Up the Mountain, Into the Woods: Two Weeks at Wildacres

For Judi Hill

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“We need the tonic of wildness…At the same time that we are earnest to explore and learn all things, we require that all things be mysterious and unexplorable, that land and sea be indefinitely wild, unsurveyed and unfathomed by us because unfathomable. We can never have enough of nature.”
― Henry David Thoreau, Walden: Or, Life in the Woods

1.  Houston

The thrill of the city is that it is always moving:  you will never run out of things to do. Houston holds out her hand, and you take, take, take:  The Alley Theater, The Houston Symphony, The Menil Collection.  I could never leave and still feel like I was touring the globe.  We don’t have to try to be diverse, multicultural, international, endlessly interesting.  We already are.  Many days, I spiral the city on Beltway 8, driving to my university in the southwest part of the city.  There is a lot of concrete, brick, and mortar around me.  Nature has been tamed for so much for our progress.  Nature punctuates the city, not the other way around.

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Ten Great Things about The Great Gatsby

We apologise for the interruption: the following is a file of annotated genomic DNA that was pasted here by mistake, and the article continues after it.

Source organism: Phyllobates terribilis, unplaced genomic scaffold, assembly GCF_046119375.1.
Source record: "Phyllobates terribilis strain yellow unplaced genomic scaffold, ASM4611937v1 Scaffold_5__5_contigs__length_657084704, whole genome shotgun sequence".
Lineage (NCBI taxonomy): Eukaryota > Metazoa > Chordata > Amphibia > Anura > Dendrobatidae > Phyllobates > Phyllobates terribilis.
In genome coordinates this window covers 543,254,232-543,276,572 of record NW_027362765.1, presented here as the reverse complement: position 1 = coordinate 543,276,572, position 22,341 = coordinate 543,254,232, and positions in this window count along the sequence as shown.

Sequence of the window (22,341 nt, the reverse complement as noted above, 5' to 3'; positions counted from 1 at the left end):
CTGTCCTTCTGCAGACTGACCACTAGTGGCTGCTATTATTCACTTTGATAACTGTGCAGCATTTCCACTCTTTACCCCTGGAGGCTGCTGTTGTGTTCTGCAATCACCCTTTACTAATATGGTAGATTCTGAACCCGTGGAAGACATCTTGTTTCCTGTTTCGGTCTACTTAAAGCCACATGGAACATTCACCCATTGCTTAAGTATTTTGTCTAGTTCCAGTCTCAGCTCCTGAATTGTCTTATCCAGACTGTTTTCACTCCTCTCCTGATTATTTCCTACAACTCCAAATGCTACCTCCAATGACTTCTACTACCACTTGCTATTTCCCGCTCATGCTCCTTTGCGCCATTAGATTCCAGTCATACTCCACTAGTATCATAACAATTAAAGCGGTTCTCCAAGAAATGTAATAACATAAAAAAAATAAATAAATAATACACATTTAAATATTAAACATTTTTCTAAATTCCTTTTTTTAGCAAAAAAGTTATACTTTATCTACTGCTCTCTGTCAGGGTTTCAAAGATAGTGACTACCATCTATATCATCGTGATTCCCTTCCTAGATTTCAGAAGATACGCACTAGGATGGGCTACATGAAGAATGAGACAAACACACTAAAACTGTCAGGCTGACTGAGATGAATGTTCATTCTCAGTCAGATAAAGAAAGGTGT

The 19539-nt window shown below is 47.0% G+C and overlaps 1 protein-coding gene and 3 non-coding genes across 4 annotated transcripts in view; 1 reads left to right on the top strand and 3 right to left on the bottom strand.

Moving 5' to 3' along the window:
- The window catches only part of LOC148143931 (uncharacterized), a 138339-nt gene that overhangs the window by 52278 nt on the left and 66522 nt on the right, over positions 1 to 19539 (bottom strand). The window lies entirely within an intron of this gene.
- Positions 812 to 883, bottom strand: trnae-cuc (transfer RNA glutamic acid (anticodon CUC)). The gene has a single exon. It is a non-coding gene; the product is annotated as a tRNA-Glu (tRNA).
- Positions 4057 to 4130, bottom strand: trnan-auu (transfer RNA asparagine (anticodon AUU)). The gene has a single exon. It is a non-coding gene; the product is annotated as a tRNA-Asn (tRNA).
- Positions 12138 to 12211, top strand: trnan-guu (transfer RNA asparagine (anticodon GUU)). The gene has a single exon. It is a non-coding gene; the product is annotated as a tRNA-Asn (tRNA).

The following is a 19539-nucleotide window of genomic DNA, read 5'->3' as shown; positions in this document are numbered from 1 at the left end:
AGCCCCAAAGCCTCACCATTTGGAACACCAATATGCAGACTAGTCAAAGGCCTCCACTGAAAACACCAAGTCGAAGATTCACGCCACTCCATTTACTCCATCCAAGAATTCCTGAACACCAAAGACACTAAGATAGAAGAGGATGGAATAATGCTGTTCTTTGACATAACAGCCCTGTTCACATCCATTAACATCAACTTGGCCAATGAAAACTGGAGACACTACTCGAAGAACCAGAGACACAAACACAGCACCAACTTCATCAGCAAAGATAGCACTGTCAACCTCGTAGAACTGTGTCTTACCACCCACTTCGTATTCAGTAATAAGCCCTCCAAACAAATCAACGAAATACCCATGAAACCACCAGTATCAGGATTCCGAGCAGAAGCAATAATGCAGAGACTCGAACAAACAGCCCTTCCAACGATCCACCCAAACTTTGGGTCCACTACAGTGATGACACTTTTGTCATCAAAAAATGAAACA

On April 10th, 1925 F. Scott Fitzgerald’s The Great Gatsby was published, and whenever I hear anyone say that they are going to “write The Great American Novel,” I am pretty sure that this is the book that is swimming in everyone’s head.  I know it is the first one I think of, and I am not alone.  When the movie was coming out with Leonardo DiCaprio, I celebrated this anniversary of the novel by becoming completely obsessed with the May premiere of the big Baz Luhrmann film version, and I began a big one-month countdown to the opening.  I wasn’t sure if I could wait that long, but if Jay Gatsby could wait five years to see Daisy Fay Buchanan again, then I guessed I could wait one month for this film.  Guess what? I survived.

But whether you loved or hated the Leo movie, the Redford version, or the play version that was performed in Galveston last month at The Grand, here are ten great things about The Great Gatsby (the book, that is) that will remind you of why it is just so, well, great.

1.  Best Opening Lines in a Novel:  “In my younger and more vulnerable years, my father gave me some advice that I’ve been turning over in my mind ever since.  “Whenever you feel like criticizing any one,” he told me, “just remember that all the people in the world haven’t had the advantages that you’ve had.”

This is great because you can also use this on your own kids, even if it isn’t really true.

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